In our first blog post on the new Kilifi Community Mangrove Project we were introduced to the two community groups undertaking the planting of 50,000 mangrove seedlings; Abent and Comensum Mangrove Rehabilitation Groups.
We have been speaking to members of the groups about their experiences with the project.
We spoke to Lucy and Anthony, both members of Abent.
Lucy explained that the project (made possible by funding from Natural Capital Partners and their ‘Million Mangroves‘ programme) is not only enabling the conservation of the mangrove forests in Kilifi but is also supporting the local community – especially during the Covid 19 pandemic. “During this time, jobs are hard to find but through the financial support we are able as Abent members to place meals on our tables. Thanks to CO2balance”.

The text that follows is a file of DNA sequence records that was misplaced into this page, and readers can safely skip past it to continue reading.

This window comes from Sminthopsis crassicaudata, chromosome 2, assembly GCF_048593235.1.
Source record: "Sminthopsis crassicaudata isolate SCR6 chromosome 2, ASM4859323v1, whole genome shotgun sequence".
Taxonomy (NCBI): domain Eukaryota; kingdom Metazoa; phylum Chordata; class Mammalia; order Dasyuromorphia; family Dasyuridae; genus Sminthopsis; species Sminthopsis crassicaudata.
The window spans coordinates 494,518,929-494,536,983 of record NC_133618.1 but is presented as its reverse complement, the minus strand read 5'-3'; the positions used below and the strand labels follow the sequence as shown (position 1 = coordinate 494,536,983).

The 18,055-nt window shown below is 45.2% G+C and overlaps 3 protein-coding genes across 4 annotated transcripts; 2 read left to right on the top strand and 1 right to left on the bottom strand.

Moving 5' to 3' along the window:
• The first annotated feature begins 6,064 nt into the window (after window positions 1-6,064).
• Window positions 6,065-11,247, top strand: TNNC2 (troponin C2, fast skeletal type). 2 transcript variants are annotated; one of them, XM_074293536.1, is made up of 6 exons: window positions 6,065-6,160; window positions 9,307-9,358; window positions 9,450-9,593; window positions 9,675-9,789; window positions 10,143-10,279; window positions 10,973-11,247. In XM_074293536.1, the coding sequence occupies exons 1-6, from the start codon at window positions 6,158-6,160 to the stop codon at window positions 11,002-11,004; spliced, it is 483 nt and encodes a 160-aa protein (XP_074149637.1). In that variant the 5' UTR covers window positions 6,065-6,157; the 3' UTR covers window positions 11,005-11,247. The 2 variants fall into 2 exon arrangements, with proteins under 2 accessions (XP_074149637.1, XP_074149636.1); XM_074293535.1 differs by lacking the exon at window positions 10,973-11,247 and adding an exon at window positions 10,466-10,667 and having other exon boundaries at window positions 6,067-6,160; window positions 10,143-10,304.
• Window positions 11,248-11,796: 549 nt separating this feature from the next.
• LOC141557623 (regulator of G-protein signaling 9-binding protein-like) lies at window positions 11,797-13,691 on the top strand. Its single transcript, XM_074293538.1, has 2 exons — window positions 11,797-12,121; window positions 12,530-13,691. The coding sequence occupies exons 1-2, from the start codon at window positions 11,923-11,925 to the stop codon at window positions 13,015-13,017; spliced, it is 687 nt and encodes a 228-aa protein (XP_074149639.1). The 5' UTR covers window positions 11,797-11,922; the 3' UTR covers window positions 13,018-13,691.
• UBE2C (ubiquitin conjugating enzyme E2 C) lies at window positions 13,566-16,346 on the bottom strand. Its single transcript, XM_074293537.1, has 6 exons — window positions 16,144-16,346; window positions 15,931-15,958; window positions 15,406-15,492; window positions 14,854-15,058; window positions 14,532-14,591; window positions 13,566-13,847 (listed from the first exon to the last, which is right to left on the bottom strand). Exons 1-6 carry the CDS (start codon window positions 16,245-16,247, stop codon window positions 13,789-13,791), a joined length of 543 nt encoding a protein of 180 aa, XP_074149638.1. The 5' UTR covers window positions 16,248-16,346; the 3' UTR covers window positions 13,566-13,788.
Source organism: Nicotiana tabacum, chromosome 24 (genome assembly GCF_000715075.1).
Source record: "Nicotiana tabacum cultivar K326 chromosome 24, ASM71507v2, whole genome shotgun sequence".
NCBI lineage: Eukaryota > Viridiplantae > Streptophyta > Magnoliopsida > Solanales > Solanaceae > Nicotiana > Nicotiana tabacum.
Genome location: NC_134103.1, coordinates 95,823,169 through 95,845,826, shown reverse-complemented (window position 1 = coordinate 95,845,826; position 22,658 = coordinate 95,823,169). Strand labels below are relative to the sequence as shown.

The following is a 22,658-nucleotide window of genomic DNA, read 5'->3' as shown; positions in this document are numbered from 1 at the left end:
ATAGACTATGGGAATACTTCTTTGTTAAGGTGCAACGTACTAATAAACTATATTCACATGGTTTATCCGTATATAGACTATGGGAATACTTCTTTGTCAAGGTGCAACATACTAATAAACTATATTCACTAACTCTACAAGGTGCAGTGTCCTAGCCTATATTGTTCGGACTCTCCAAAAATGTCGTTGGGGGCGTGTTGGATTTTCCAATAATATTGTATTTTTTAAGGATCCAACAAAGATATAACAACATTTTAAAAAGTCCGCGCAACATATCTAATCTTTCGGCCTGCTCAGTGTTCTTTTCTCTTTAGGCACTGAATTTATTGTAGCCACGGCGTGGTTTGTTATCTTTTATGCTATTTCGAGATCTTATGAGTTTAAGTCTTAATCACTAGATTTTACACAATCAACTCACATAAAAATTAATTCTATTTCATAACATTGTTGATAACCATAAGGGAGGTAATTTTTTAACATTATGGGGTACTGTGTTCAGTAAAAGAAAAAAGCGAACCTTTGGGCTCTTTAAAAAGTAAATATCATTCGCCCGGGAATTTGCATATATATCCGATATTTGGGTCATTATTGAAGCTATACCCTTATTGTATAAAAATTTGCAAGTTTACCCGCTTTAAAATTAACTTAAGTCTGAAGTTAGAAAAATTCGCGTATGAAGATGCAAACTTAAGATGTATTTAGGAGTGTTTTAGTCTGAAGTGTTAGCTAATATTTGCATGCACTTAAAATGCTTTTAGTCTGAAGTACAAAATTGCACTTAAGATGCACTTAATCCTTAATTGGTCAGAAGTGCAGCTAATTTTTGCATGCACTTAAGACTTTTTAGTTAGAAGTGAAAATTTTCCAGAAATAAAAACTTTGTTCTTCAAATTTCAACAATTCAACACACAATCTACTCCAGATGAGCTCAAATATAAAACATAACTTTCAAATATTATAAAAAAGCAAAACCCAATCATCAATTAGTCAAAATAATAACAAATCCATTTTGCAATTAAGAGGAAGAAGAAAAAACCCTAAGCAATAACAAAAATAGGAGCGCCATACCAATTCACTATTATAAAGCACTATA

“Previously it was hard to convince community members to freely volunteer and join us and help in the planting of the mangroves because we could not afford paying them even one dollar at the end of the day for them to buy food for their families“.
The project is enabling the groups to support local livelihoods. Anthony goes on to say that the community as a whole is more motivated now to protect the mangrove ecosystem.
Speaking to David and Rachel from Comensum, it is clear that the ongoing impact of Covid 19 is at the forefront of everyone’s minds.
David spoke about the uncertainties that lay ahead, as a result of Covid 19. But, the project has provided income for the members of Comensum as well as other community members who have engaged in the group’s work.
“Awareness creation of mangrove forest conservation has been made easy”.
Rachel discussed how the project has positively impacted the local community. Looking to the future she stated “Mangrove forest that was becoming a desert will now thrive”.
These firsthand accounts show how big of an impact a project such as this can have in local communities. As the mangroves grow and develop, the ecosystem services generated will bring further benefits to the communities.